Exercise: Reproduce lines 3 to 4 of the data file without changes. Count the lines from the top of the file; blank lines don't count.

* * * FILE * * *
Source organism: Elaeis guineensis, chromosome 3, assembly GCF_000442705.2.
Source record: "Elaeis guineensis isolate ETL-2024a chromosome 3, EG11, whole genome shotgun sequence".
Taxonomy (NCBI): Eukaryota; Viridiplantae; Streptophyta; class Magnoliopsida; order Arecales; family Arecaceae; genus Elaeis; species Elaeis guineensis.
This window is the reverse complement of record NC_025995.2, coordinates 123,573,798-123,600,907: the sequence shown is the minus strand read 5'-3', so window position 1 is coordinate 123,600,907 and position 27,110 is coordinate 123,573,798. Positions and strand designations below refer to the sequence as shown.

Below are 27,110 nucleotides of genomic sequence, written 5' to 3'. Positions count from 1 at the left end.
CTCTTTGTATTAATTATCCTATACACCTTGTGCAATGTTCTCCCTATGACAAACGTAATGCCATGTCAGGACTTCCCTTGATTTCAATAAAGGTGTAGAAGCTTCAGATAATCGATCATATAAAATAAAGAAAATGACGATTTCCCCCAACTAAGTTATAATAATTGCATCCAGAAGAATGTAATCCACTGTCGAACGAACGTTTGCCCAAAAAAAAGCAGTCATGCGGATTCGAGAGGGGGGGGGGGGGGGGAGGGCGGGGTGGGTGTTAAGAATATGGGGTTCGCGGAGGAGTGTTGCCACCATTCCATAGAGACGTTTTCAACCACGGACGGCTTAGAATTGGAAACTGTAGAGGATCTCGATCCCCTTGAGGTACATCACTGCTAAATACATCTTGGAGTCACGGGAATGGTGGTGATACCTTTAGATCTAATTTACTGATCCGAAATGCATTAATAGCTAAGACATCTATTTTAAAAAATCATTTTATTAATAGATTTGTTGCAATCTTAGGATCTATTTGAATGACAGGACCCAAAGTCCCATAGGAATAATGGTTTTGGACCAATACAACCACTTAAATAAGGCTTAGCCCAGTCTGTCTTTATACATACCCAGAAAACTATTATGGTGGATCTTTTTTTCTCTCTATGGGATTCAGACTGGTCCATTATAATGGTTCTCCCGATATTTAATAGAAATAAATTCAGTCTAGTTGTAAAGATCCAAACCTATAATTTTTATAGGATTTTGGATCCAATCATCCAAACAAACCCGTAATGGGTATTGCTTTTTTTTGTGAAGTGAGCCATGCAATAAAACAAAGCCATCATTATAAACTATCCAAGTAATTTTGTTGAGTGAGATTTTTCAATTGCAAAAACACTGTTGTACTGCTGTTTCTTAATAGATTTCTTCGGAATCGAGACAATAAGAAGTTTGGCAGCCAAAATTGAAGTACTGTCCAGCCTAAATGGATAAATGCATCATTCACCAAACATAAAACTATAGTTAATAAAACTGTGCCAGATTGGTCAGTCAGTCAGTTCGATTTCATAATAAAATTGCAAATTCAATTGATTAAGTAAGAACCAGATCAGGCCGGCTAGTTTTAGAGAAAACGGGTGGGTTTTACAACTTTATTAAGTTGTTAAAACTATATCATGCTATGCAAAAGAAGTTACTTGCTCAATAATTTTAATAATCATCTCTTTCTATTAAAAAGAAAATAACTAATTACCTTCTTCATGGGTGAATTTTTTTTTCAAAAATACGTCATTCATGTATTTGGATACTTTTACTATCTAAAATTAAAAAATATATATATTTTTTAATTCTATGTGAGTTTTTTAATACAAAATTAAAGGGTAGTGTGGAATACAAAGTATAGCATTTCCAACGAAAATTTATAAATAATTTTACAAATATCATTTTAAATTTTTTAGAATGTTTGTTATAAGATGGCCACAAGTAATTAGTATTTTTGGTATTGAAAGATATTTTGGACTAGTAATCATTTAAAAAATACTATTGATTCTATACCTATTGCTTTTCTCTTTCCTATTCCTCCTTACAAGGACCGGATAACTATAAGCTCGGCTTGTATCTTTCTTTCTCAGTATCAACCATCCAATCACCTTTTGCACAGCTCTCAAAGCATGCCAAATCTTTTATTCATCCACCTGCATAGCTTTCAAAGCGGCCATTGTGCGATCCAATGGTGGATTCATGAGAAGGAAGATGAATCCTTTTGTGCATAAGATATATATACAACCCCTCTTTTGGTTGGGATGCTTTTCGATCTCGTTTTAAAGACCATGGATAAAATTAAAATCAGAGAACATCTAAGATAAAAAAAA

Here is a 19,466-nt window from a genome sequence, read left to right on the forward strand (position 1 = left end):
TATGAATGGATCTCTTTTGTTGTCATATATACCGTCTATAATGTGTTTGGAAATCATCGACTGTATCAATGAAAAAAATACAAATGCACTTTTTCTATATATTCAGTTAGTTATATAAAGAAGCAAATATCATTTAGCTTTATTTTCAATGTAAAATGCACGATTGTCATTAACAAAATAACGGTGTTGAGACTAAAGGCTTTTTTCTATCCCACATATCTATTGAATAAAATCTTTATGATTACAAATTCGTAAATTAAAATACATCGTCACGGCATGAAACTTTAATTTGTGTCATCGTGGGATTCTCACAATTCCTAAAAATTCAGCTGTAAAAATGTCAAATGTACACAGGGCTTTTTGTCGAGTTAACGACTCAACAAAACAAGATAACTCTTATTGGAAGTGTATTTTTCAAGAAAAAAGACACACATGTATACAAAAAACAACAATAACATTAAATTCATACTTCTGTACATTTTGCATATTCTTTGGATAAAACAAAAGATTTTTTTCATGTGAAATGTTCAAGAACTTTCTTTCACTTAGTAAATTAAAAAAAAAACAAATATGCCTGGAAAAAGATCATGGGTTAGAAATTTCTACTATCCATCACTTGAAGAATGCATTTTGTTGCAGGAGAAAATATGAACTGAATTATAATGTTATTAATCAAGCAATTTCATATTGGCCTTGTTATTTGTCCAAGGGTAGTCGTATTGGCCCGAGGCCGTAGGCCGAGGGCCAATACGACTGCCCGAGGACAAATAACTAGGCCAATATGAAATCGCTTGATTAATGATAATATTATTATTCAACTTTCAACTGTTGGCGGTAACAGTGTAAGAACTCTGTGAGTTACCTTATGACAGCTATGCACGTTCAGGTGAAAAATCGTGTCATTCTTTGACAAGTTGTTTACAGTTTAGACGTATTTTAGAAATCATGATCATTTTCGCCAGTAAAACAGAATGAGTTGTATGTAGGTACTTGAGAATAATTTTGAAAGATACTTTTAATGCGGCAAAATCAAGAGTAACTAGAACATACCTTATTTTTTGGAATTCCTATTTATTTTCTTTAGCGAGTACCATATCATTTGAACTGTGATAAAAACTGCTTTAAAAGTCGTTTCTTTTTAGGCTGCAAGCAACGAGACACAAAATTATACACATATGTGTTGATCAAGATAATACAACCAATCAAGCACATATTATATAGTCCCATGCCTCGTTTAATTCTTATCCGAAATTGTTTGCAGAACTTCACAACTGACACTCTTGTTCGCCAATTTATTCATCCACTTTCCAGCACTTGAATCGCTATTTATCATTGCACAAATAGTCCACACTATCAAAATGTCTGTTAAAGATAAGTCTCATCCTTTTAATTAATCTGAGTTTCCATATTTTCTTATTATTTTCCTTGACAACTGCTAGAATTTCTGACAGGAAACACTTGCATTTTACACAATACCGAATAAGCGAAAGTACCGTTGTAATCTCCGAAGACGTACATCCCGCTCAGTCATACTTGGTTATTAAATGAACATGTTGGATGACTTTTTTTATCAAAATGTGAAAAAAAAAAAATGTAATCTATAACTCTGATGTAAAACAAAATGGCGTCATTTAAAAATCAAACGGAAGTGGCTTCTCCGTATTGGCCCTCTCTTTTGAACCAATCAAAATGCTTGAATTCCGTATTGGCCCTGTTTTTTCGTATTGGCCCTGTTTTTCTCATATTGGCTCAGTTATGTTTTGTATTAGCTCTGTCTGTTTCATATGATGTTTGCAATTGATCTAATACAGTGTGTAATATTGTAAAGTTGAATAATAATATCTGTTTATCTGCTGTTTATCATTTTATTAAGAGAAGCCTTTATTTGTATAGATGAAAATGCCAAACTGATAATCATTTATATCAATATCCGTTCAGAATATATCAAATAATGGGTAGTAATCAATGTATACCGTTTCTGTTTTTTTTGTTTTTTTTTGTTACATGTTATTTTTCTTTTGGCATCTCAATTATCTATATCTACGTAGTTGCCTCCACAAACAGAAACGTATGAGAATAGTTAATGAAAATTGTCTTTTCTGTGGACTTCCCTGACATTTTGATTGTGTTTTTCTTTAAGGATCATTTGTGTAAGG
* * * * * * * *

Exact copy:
Taxonomy (NCBI): Eukaryota; Viridiplantae; Streptophyta; class Magnoliopsida; order Arecales; family Arecaceae; genus Elaeis; species Elaeis guineensis.
This window is the reverse complement of record NC_025995.2, coordinates 123,573,798-123,600,907: the sequence shown is the minus strand read 5'-3', so window position 1 is coordinate 123,600,907 and position 27,110 is coordinate 123,573,798. Positions and strand designations below refer to the sequence as shown.